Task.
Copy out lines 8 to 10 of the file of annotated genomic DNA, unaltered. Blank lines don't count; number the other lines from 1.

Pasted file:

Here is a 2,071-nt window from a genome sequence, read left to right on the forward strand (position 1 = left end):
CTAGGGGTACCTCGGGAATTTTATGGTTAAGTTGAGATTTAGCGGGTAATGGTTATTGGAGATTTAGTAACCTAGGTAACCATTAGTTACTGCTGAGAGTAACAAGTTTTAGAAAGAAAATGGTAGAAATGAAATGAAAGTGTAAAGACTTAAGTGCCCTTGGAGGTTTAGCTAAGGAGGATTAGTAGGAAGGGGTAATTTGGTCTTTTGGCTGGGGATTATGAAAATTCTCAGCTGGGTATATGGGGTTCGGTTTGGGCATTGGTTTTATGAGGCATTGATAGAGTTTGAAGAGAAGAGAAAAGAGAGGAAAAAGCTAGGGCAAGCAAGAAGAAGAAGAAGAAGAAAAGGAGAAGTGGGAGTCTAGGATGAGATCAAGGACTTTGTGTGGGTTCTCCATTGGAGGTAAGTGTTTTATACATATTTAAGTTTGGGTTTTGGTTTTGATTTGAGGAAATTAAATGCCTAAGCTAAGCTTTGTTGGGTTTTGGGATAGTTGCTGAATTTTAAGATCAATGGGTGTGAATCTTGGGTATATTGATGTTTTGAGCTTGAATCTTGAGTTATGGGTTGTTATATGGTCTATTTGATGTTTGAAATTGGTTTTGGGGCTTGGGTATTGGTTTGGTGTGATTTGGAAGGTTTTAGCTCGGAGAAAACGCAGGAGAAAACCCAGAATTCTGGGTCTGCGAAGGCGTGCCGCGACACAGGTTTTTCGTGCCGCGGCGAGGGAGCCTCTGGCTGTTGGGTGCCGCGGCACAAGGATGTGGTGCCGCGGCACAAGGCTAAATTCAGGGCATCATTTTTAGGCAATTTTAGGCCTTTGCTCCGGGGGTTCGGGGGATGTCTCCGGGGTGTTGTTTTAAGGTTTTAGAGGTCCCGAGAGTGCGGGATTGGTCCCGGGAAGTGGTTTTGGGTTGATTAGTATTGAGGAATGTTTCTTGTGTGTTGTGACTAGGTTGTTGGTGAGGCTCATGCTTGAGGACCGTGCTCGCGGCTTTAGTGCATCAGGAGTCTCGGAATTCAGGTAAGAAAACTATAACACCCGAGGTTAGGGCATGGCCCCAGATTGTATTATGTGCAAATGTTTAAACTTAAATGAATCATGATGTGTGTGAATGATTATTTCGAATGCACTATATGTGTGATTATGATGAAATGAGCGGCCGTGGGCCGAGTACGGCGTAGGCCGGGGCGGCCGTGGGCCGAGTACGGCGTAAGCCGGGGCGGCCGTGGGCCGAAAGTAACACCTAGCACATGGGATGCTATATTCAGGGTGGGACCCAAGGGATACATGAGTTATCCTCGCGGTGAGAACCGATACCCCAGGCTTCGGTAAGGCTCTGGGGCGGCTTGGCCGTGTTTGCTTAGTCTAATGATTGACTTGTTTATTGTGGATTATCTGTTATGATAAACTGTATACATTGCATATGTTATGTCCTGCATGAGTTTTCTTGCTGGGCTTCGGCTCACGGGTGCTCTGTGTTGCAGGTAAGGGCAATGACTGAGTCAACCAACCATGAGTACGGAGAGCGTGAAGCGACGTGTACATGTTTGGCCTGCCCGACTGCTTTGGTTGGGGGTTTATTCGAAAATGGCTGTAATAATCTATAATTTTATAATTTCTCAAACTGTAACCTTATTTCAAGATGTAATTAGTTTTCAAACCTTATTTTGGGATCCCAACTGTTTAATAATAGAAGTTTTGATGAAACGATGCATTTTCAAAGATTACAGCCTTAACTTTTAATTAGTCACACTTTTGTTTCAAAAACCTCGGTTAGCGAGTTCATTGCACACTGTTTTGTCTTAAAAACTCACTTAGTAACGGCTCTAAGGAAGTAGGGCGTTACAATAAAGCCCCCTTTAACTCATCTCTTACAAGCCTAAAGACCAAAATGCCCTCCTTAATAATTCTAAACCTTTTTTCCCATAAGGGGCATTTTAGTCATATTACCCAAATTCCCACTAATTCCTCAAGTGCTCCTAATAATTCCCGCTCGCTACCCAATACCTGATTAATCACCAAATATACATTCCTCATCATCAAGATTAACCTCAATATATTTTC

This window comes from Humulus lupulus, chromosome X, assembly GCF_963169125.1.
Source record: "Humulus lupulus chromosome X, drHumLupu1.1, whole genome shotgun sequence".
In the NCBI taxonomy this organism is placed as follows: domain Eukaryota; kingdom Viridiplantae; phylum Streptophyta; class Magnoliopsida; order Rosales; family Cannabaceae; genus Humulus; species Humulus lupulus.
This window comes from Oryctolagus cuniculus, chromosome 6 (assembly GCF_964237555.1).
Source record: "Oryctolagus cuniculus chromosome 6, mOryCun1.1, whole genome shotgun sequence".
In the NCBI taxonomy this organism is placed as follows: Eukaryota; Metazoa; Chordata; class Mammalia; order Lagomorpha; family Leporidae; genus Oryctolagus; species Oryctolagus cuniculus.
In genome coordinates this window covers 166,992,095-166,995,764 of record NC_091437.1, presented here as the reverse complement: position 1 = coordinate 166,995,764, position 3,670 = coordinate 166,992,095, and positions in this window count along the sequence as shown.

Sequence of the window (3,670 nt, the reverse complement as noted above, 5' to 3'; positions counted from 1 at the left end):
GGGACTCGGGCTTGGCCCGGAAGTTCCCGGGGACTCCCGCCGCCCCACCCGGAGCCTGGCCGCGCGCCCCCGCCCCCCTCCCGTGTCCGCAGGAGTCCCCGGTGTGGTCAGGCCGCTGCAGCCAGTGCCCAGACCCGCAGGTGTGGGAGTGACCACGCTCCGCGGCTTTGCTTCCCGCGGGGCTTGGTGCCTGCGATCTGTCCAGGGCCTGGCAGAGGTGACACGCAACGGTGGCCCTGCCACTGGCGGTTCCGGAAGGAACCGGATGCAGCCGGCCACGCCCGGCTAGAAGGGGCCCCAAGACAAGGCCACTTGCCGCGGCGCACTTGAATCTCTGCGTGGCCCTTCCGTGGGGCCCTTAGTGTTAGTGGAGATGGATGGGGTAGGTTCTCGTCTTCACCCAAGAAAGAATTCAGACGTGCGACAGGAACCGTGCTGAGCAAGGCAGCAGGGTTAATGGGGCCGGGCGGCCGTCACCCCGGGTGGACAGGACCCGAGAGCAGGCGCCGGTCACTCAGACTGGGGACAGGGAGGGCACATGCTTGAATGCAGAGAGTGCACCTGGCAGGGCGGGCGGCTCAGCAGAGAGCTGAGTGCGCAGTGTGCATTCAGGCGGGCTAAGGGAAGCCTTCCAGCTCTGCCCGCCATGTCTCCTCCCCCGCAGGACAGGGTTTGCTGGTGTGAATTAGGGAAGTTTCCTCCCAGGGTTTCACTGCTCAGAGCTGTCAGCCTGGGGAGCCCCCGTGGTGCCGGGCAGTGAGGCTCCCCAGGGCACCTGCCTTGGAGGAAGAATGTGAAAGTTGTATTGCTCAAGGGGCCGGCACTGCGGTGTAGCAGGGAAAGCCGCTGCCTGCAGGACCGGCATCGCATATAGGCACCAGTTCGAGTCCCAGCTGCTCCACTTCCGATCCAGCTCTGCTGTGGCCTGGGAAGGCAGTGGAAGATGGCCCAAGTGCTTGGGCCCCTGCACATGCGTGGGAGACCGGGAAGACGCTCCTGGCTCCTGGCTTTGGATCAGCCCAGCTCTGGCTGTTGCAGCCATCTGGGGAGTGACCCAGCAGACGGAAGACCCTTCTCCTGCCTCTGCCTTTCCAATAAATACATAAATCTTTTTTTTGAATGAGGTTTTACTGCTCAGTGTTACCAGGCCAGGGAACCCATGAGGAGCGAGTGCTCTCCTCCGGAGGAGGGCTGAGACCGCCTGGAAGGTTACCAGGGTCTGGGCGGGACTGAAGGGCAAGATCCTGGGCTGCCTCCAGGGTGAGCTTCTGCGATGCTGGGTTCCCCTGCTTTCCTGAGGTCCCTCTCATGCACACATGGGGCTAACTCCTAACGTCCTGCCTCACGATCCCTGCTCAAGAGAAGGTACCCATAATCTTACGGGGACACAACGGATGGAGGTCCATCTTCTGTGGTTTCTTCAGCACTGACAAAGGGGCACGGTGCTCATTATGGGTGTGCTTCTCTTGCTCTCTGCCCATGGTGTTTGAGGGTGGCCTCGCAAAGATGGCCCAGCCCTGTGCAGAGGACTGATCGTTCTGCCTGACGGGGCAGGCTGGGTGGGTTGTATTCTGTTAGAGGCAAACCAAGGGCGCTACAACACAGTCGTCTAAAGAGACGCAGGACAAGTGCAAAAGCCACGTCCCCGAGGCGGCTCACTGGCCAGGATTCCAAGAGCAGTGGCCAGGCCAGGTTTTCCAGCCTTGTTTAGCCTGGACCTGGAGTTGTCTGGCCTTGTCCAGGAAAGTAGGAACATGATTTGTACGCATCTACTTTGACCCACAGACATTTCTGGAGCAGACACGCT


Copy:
In the NCBI taxonomy this organism is placed as follows: Eukaryota; Metazoa; Chordata; class Mammalia; order Lagomorpha; family Leporidae; genus Oryctolagus; species Oryctolagus cuniculus.
In genome coordinates this window covers 166,992,095-166,995,764 of record NC_091437.1, presented here as the reverse complement: position 1 = coordinate 166,995,764, position 3,670 = coordinate 166,992,095, and positions in this window count along the sequence as shown.

Sequence of the window (3,670 nt, the reverse complement as noted above, 5' to 3'; positions counted from 1 at the left end):